Man indicted, accused of bankruptcy fraud

law_webJACKSON — A Jackson man was indicted Wednesday on charges that he defrauded his bankrupt business of more than $9 million.

William “Butch” Dickson faces charges in U.S. District Court in Jackson. The 58-year-old is being held without bond in Mississippi, and a court appearance was set for Tuesday.

Federal prosecutors say that after Dickson’s company, Community Home Financial Services, filed for Chapter 11 bankruptcy protection, he wired nearly $9.1 million from company accounts to a bank in Panama. Prosecutors say he also sent mortgage checks the company had collected to Central America.

Prosecutors said Dickson was expelled from Panama on March 12, arrested on his return to the United States, and ordered held without bond by a U.S. magistrate judge in Miami.

The indictment charges Dickson with six counts of bankruptcy fraud, six counts of bank fraud and five counts of wire fraud. He could face decades in prison and millions of dollars in fines. Prosecutors also want him to forfeit the money in question.

A lawyer for Community Home in the bankruptcy case did not immediately return a phone call Friday. It’s unclear whether Dickson has a criminal lawyer.

The company, which had a downtown Jackson office, was in the business of collecting mortgage payments for debts that it and others owned. It was servicing several thousand accounts, according to court papers. Community Home said its revenue business was about $5 million a year in 2010 and 2011.

Community Home filed for Chapter 11 in 2012, claiming nearly $45 million in assets and $30 million in liabilities. Dickson was placed under certain restrictions, but left in charge of the company and its bank accounts, as is typical in a Chapter 11 proceeding.

The bankruptcy case included a side dispute over whether Community Home really owed money to its two main creditors, Edwards Family Partnership of Baltimore and Beher Holdings Trust of Bermuda. Those related entities told the bankruptcy court that Community Home owes them more than $30 million, and that they are the true owners of many if not all of the mortgages that Community Home was servicing. Jim Spencer, a lawyer for the creditors, declined comment Friday.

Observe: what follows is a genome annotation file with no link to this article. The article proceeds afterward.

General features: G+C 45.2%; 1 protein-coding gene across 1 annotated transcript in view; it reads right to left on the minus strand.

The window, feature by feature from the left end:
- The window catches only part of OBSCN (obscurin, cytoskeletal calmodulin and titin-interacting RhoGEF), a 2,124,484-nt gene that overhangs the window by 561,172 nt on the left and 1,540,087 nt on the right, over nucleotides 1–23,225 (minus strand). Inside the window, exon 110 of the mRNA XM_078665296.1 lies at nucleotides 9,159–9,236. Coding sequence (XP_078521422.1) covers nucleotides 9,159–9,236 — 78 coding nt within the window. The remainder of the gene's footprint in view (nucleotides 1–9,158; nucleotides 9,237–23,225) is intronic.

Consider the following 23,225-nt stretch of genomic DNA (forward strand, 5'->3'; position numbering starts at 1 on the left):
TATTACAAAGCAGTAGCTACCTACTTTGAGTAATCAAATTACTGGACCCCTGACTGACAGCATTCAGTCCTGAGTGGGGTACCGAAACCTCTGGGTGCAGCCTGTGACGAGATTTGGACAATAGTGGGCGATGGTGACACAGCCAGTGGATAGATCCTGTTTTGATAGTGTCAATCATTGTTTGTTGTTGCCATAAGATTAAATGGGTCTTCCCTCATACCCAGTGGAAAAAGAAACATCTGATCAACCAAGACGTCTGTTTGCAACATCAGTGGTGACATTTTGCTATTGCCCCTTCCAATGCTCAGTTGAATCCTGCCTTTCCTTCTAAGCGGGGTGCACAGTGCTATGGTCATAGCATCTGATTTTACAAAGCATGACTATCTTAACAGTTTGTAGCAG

FBI Agent Bradley Hentschel testified that, starting in November, Dickson began wiring money from Community Home’s accounts to accounts at Banco Panameno in Panama.

In December, a lawyer for Community Home filed notice that the company was moving its operations to Costa Rica and Panama. U.S. Bankruptcy Trustee Kristina Johnson, who’s in charge of protecting funds for creditors, quickly moved to take over the company’s finances and operations, locking out Dickson.

Dickson refused to hand over the books and the money, court papers say. Prosecutors also allege that the company closed its downtown Jackson office and began directing customers to send loan payments to a Las Vegas address, where they were boxed up and sent to Costa Rica. After the bankruptcy trustee discovered the Las Vegas address, Hentschel testified that the company directed mail to a Miami address.

The trustee, in bankruptcy papers, said she has struggled to reconstruct the company’s books, including who still owes it money for mortgages, and is working with Community Home’s creditors to try to piece together complete records. She said she plans to hire a new servicing company to take over the work.

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5 Responses to “Man indicted, accused of bankruptcy fraud”

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    […] Man indicted, accused of bankruptcy fraud The indictment charges Dickson with six counts of bankruptcy fraud, six counts of bank fraud and five counts of wire fraud. He could face decades in prison and millions of dollars in fines. Prosecutors also want him to forfeit the money in question. A … Read more on Mississippi Business Journal (blog) […]

  5. Southside Law Office Says:

    Amazing at what length some people will go:
    “Dickson refused to hand over the books and the money, court papers say. Prosecutors also allege that the company closed its downtown Jackson office and began directing customers to send loan payments to a Las Vegas address, where they were boxed up and sent to Costa Rica.”

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